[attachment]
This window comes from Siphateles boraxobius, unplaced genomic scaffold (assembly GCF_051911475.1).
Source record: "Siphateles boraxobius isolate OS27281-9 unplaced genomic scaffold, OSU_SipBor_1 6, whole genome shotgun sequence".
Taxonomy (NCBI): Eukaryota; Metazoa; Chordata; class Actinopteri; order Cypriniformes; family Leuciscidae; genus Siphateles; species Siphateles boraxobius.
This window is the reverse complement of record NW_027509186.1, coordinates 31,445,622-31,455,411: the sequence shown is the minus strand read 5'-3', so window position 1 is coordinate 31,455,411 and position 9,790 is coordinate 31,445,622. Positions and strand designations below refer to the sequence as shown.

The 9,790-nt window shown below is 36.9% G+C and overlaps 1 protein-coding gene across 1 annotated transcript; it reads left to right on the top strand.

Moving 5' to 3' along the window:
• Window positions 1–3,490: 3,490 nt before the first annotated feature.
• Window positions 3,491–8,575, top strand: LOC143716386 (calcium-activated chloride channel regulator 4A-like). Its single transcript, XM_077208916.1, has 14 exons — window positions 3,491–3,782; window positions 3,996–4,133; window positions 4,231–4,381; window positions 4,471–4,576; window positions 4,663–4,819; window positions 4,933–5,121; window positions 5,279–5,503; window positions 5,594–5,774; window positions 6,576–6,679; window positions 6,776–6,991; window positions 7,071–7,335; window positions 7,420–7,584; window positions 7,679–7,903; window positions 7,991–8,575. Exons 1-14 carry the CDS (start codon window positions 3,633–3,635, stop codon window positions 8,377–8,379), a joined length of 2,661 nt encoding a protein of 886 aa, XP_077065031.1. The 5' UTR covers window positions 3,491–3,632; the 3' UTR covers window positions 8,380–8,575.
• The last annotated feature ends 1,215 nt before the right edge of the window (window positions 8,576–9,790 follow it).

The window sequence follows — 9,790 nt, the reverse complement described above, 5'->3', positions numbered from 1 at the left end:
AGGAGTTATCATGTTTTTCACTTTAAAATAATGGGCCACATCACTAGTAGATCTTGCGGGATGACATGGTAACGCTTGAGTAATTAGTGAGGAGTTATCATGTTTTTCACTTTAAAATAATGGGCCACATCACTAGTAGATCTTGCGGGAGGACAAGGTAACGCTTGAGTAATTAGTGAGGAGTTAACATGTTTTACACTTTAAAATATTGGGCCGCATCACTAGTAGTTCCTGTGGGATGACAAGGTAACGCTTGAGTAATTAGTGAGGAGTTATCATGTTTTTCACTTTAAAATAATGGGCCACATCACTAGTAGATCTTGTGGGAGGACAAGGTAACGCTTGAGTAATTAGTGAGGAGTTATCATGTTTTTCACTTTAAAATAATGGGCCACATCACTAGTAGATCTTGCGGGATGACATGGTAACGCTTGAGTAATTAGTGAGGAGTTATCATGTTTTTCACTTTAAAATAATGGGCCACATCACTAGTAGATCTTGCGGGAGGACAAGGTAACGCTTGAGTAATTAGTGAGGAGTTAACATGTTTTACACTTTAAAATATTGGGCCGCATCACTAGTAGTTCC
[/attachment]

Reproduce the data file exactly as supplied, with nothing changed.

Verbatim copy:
This window comes from Siphateles boraxobius, unplaced genomic scaffold (assembly GCF_051911475.1).
Source record: "Siphateles boraxobius isolate OS27281-9 unplaced genomic scaffold, OSU_SipBor_1 6, whole genome shotgun sequence".
Taxonomy (NCBI): Eukaryota; Metazoa; Chordata; class Actinopteri; order Cypriniformes; family Leuciscidae; genus Siphateles; species Siphateles boraxobius.
This window is the reverse complement of record NW_027509186.1, coordinates 31,445,622-31,455,411: the sequence shown is the minus strand read 5'-3', so window position 1 is coordinate 31,455,411 and position 9,790 is coordinate 31,445,622. Positions and strand designations below refer to the sequence as shown.

The 9,790-nt window shown below is 36.9% G+C and overlaps 1 protein-coding gene across 1 annotated transcript; it reads left to right on the top strand.

Moving 5' to 3' along the window:
• Window positions 1–3,490: 3,490 nt before the first annotated feature.
• Window positions 3,491–8,575, top strand: LOC143716386 (calcium-activated chloride channel regulator 4A-like). Its single transcript, XM_077208916.1, has 14 exons — window positions 3,491–3,782; window positions 3,996–4,133; window positions 4,231–4,381; window positions 4,471–4,576; window positions 4,663–4,819; window positions 4,933–5,121; window positions 5,279–5,503; window positions 5,594–5,774; window positions 6,576–6,679; window positions 6,776–6,991; window positions 7,071–7,335; window positions 7,420–7,584; window positions 7,679–7,903; window positions 7,991–8,575. Exons 1-14 carry the CDS (start codon window positions 3,633–3,635, stop codon window positions 8,377–8,379), a joined length of 2,661 nt encoding a protein of 886 aa, XP_077065031.1. The 5' UTR covers window positions 3,491–3,632; the 3' UTR covers window positions 8,380–8,575.
• The last annotated feature ends 1,215 nt before the right edge of the window (window positions 8,576–9,790 follow it).

The window sequence follows — 9,790 nt, the reverse complement described above, 5'->3', positions numbered from 1 at the left end:
AGGAGTTATCATGTTTTTCACTTTAAAATAATGGGCCACATCACTAGTAGATCTTGCGGGATGACATGGTAACGCTTGAGTAATTAGTGAGGAGTTATCATGTTTTTCACTTTAAAATAATGGGCCACATCACTAGTAGATCTTGCGGGAGGACAAGGTAACGCTTGAGTAATTAGTGAGGAGTTAACATGTTTTACACTTTAAAATATTGGGCCGCATCACTAGTAGTTCCTGTGGGATGACAAGGTAACGCTTGAGTAATTAGTGAGGAGTTATCATGTTTTTCACTTTAAAATAATGGGCCACATCACTAGTAGATCTTGTGGGAGGACAAGGTAACGCTTGAGTAATTAGTGAGGAGTTATCATGTTTTTCACTTTAAAATAATGGGCCACATCACTAGTAGATCTTGCGGGATGACATGGTAACGCTTGAGTAATTAGTGAGGAGTTATCATGTTTTTCACTTTAAAATAATGGGCCACATCACTAGTAGATCTTGCGGGAGGACAAGGTAACGCTTGAGTAATTAGTGAGGAGTTAACATGTTTTACACTTTAAAATATTGGGCCGCATCACTAGTAGTTCC